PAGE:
git diff shows us that we just unstaged the commit we made for the second commit:

diff --git a/A b/A
index 5626abf..814f4a4 100644
--- a/A
+++ b/A
@@ -1 +1,2 @@
 one
+two

Let's stage that change, and add "and a third" to that line in file A.

git add .

This is usually the point during an interactive rebase where we would run git rebase --continue, because we usually just want to go back in our stack of commits to edit an earlier commit. But this time, we want to create a new commit. So we'll run git commit -am 'two and a third'. Now we edit file A and add the line two and two thirds.

git add . git commit -am 'two and two thirds' git rebase --continue

We have a conflict with our commit, three, so let's resolve it:

We'll change

one
<<<<<<< HEAD
two and a third
two and two thirds
=======
two
three
>>>>>>> bfb8e46... three

to

one
two and a third
two and two thirds
three

git add .; git rebase --continue

Now our git log -p looks like this:

commit e59ca35bae8360439823d66d459238779e5b4892
Author: Rose Perrone <roseperrone@fake.com>
Date:   Sun Jul 7 13:57:00 2013 -0700

    three

diff --git a/A b/A
index 5aef867..dd8fb63 100644
--- a/A
+++ b/A
@@ -1,3 +1,4 @@
 one
 two and a third
 two and two thirds
+three

commit 4a283ba9bf83ef664541b467acdd0bb4d770ab8e
Author: Rose Perrone <roseperrone@fake.com>
Date:   Sun Jul 7 14:07:07 2013 -0700

    two and two thirds

diff --git a/A b/A
index 575010a..5aef867 100644
--- a/A
+++ b/A
@@ -1,2 +1,3 @@
 one
 two and a third
+two and two thirds

commit 704d323ca1bc7c45ed8b1714d924adcdc83dfa44
Author: Rose Perrone <roseperrone@fake.com>
Date:   Sun Jul 7 14:06:40 2013 -0700

    two and a third

diff --git a/A b/A
index 5626abf..575010a 100644
--- a/A
+++ b/A
@@ -1 +1,2 @@
 one
+two and a third

commit 9aac58f3893488ec643fecab3c85f5a2f481586f
Author: Rose Perrone <roseperrone@fake.com>
Date:   Sun Jul 7 13:56:40 2013 -0700

    one

diff --git a/A b/A
new file mode 100644
index 0000000..5626abf
--- /dev/null
+++ b/A
@@ -0,0 +1 @@
+one
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You have a typo in your first few lines, you have git reset HEAD, which should really be git reset HEAD~. –  Cupcake Jul 8 '13 at 0:23
    
Thanks! I fixed it. –  Rose Perrone Jul 8 '13 at 15:29

You can do interactive rebase git rebase -i. Man page has exactly what you want:

http://git-scm.com/docs/git-rebase#_splitting_commits

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4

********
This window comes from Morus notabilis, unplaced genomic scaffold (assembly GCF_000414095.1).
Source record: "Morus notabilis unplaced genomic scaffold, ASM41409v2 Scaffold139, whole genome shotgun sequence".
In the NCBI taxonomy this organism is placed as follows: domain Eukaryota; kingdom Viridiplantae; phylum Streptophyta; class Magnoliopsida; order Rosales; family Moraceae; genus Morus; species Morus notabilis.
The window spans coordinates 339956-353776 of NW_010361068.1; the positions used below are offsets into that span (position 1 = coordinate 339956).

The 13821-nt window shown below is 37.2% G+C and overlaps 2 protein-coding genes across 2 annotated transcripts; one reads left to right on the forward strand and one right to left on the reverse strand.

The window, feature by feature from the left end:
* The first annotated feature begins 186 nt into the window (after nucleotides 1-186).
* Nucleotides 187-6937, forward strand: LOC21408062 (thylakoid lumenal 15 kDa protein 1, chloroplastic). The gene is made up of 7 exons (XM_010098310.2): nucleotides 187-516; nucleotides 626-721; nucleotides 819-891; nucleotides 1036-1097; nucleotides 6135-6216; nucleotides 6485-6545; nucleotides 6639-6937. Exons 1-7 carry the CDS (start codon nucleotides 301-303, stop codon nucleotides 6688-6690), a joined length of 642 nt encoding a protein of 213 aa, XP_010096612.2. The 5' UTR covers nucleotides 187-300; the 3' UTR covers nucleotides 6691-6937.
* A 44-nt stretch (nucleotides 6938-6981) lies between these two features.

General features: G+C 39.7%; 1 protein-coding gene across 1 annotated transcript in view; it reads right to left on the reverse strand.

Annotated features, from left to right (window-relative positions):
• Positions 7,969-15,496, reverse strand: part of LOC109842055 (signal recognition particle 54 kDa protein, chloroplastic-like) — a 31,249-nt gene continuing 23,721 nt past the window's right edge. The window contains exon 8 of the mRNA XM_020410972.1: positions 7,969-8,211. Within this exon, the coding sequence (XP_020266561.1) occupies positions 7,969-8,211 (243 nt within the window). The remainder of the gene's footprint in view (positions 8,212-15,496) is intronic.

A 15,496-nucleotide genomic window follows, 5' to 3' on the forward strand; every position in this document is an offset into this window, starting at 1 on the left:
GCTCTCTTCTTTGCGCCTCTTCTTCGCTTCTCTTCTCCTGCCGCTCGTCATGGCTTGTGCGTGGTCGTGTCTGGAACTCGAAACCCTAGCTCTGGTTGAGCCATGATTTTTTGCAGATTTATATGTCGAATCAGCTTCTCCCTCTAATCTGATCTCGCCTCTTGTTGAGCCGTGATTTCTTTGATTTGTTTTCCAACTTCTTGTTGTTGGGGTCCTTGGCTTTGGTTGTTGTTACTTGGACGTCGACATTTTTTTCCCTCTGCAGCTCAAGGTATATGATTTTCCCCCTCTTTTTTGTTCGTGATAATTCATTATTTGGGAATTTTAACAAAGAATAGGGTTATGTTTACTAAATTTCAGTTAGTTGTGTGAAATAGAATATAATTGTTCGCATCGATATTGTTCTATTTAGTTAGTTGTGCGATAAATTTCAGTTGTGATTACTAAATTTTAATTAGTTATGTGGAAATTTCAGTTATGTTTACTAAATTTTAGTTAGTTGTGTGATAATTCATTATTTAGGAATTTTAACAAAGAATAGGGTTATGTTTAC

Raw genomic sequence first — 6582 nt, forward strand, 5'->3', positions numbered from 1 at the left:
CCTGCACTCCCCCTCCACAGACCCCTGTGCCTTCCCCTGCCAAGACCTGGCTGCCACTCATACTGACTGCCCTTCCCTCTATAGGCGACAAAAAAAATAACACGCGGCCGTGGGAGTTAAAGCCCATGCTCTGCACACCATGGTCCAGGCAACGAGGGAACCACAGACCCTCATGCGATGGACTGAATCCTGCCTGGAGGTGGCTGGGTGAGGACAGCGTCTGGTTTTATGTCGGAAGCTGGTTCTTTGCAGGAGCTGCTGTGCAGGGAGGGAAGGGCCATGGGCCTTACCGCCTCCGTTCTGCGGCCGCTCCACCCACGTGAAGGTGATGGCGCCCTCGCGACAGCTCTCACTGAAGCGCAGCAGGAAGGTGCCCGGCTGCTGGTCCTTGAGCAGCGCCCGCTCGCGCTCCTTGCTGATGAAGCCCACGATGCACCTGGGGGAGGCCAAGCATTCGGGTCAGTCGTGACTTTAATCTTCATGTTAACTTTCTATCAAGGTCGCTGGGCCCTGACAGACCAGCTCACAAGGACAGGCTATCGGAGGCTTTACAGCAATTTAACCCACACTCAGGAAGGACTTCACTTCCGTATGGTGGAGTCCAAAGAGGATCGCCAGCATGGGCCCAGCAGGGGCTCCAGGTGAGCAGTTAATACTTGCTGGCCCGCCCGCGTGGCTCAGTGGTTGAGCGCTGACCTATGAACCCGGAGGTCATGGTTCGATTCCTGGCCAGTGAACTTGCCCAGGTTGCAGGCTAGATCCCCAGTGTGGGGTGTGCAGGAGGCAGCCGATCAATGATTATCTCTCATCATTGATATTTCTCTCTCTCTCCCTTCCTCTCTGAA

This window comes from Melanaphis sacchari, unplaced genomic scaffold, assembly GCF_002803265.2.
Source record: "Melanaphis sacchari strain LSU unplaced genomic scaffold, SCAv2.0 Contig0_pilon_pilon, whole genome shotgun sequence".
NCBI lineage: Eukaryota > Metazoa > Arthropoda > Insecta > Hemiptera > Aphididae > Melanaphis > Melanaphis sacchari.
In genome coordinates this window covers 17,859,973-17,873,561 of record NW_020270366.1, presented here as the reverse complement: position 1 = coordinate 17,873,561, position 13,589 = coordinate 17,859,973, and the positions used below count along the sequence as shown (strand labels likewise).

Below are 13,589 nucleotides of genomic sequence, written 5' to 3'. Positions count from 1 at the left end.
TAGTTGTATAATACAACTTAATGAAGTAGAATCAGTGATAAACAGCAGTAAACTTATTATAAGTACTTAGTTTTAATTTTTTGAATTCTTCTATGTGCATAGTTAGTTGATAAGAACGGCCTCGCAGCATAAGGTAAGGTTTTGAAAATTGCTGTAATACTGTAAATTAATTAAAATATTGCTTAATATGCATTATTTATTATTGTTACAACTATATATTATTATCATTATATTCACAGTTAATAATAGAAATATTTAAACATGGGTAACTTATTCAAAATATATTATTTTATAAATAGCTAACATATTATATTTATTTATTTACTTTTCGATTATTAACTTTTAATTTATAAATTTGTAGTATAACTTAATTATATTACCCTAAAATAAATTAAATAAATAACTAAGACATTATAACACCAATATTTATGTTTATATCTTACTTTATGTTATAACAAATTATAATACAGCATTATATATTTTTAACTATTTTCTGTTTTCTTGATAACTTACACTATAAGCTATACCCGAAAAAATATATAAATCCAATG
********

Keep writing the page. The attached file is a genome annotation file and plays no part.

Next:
Giving a bit more context on how to approach the issues vs. just giving an RTFM would be a bit more helpful. –  Jordan Dea-Mattson May 11 '12 at 17:38

git rebase --interactive can be used to split a commit into smaller commits. The Git docs on rebase have a concise walkthrough of the process - Splitting Commits:

In interactive mode, you can mark commits with the action "edit". However, this does not necessarily mean that git rebase expects the result of this edit to be exactly one commit. Indeed, you can undo the commit, or you can add other commits. This can be used to split a commit into two:

  • Start an interactive rebase with git rebase -i <commit>^, where <commit> is the commit you want to split. In fact, any commit range will do, as long as it contains that commit.

  • Mark the commit you want to split with the action "edit".

  • When it comes to editing that commit, execute git reset HEAD^. The effect is that the HEAD is rewound by one, and the index follows suit. However, the working tree stays the same.

  • Now add the changes to the index that you want to have in the first commit. You can use git add (possibly interactively) or git gui (or both) to do that.

  • Commit the now-current index with whatever commit message is appropriate now.

  • Repeat the last two steps until your working tree is clean.

  • Continue the rebase with git rebase --continue.

If you are not absolutely sure that the intermediate revisions are consistent (they compile, pass the testsuite, etc.) you should use git stash to stash away the not-yet-committed changes after each commit, test, and amend the commit if fixes are necessary.

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Easiest thing to do without an interactive rebase is (probably) to make a new branch starting at the commit before the one you want to split, cherry-pick -n the commit, reset, stash, commit the file move, reapply the stash and commit the changes, and then either merge with the former branch or cherry-pick the commits that followed. (Then switch the former branch name to the current head.) (It's probably better to follow MBOs advice and do an interactive rebase.)